Multistage fracturing is a common stimulation technique for unconventional development in the oil and gas industry. Understanding this complex process to extract hydrocarbons optimally throughout field development is a primary goal. Companies create these multistage fractures by pumping hydraulic fracturing fluid at high pressure to fracture the formation and create flow pathways into the wellbore. This process induces small scale movements or microseismic events, and fracturing operators place geophones in an offset well to detect these microseismic events. Companies often collect these data in real time to assess the effectiveness of the stimulation job and adjust the fracturing program to enhance capital efficiency. Moreover, reservoir engineers need to know fracture properties, such as fracture size and orientation, to build well-calibrated reservoir-simulation models. However, predicting fracture properties is challenging because fractures can have complex shapes and orientations. In addition, hydraulic-fracture size and orientation can change when they intersect existing natural fractures in the reservoir. To reduce model complexity, engineers often assume uniform properties and that could reduce the accuracy of the simulation result.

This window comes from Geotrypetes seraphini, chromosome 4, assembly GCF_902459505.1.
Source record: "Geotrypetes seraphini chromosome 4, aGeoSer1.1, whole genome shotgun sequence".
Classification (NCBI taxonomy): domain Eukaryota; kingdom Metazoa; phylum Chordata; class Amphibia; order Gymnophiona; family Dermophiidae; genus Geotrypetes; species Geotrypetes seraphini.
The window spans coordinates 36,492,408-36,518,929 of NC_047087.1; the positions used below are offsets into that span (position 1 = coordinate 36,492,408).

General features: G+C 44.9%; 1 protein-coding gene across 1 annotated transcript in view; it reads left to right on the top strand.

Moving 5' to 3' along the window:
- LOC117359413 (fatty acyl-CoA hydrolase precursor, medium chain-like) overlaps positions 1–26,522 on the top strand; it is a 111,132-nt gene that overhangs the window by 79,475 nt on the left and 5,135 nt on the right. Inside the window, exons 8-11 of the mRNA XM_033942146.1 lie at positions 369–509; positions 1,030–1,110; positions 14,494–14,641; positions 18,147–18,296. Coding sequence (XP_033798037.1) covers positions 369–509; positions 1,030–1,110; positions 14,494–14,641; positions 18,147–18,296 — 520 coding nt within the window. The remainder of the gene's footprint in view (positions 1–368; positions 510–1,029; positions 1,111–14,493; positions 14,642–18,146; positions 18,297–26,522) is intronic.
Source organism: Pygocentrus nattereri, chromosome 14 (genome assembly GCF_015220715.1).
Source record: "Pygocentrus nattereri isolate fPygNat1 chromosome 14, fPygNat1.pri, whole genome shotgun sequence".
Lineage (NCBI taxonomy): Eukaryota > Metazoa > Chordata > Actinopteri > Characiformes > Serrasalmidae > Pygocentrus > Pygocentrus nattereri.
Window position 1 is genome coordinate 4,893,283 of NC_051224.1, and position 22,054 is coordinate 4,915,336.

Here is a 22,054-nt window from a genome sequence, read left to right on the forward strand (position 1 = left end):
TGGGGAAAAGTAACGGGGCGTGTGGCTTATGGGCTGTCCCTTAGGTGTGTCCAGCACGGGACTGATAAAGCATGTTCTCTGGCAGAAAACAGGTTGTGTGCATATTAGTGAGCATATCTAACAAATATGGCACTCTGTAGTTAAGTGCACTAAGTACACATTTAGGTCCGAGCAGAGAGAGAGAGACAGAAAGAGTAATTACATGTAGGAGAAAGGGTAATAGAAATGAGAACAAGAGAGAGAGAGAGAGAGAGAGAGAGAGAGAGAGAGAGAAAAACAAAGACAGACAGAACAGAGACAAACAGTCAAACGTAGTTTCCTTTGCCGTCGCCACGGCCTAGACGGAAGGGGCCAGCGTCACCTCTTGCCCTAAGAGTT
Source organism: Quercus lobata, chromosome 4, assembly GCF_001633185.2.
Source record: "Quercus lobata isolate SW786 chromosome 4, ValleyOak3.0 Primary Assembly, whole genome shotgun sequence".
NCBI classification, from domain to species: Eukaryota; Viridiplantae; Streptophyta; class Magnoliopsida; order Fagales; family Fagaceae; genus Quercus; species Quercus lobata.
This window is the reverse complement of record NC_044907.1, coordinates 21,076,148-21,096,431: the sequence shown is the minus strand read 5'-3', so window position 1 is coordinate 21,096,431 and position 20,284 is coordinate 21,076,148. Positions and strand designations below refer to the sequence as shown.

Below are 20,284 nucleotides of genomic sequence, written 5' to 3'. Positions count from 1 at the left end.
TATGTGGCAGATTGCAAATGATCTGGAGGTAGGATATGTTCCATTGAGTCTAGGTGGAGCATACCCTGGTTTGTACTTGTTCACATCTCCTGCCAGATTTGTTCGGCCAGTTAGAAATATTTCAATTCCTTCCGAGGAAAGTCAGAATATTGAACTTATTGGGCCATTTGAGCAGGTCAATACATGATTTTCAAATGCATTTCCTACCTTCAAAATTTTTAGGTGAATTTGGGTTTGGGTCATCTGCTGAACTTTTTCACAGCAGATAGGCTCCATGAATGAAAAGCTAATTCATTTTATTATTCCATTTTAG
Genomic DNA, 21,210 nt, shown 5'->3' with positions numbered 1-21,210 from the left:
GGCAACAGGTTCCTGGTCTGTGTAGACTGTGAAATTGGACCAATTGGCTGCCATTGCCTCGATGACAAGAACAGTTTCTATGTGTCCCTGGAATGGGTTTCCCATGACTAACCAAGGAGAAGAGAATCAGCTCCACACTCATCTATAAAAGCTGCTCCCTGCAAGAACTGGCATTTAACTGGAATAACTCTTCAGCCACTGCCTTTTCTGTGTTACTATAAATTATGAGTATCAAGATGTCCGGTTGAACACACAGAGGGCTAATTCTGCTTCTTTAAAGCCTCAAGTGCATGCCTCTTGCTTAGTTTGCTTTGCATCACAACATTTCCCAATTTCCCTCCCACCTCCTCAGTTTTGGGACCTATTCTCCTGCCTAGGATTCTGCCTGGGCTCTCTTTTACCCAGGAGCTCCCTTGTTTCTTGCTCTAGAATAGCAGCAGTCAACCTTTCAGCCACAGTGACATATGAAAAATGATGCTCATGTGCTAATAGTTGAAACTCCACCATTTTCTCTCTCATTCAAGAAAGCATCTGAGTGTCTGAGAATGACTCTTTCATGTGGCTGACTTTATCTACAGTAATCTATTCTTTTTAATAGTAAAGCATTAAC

Here we develop a novel workflow that uses microseismic data to better estimate the uncertainty in fracture properties. The approach uses a variety of techniques: density-based spatial clustering of applications with noise (DBSCAN), surface fitting, embedded discrete fracture modeling (EDFM), and proxy-based assisted history matching (AHM). We first fit a fracture model to the microseismic data and change the size of the fractures using scaling factors. Then, we use the scaling factors as history-matching parameters to address the uncertainty in the fracture model. The workflow can predict fractures properties such as dip angle, direction, fracture half length, and fracture height.

This approach leads to building a realistic fracture model and a well-calibrated reservoir model. We also found that the initial fracture fit over-predicts the fracture size suggested by the AHM workflow. We expect that simulation models built using the proposed workflow will be more accurate compared to the ones built using uniform fracture properties.

One important outcome of this work is the establishment of a direct method to build a discrete fracture model using microseismic events. Achieving this outcome would lead to several field applications. For example, we can compare fracture models for several wells in the same field and rank them based on the total fracture surface area. Then, by comparing the fracture procedure in each well, we can determine which fracturing procedure resulted in the most successful fracture model. Establishing an optimum fracturing procedure is extremely valuable for future wells. In addition, using the fracture orientation from our model, we can estimate the orientation of the minimum principle stress, which is an important parameter in geomechanics and fracture treatment design.

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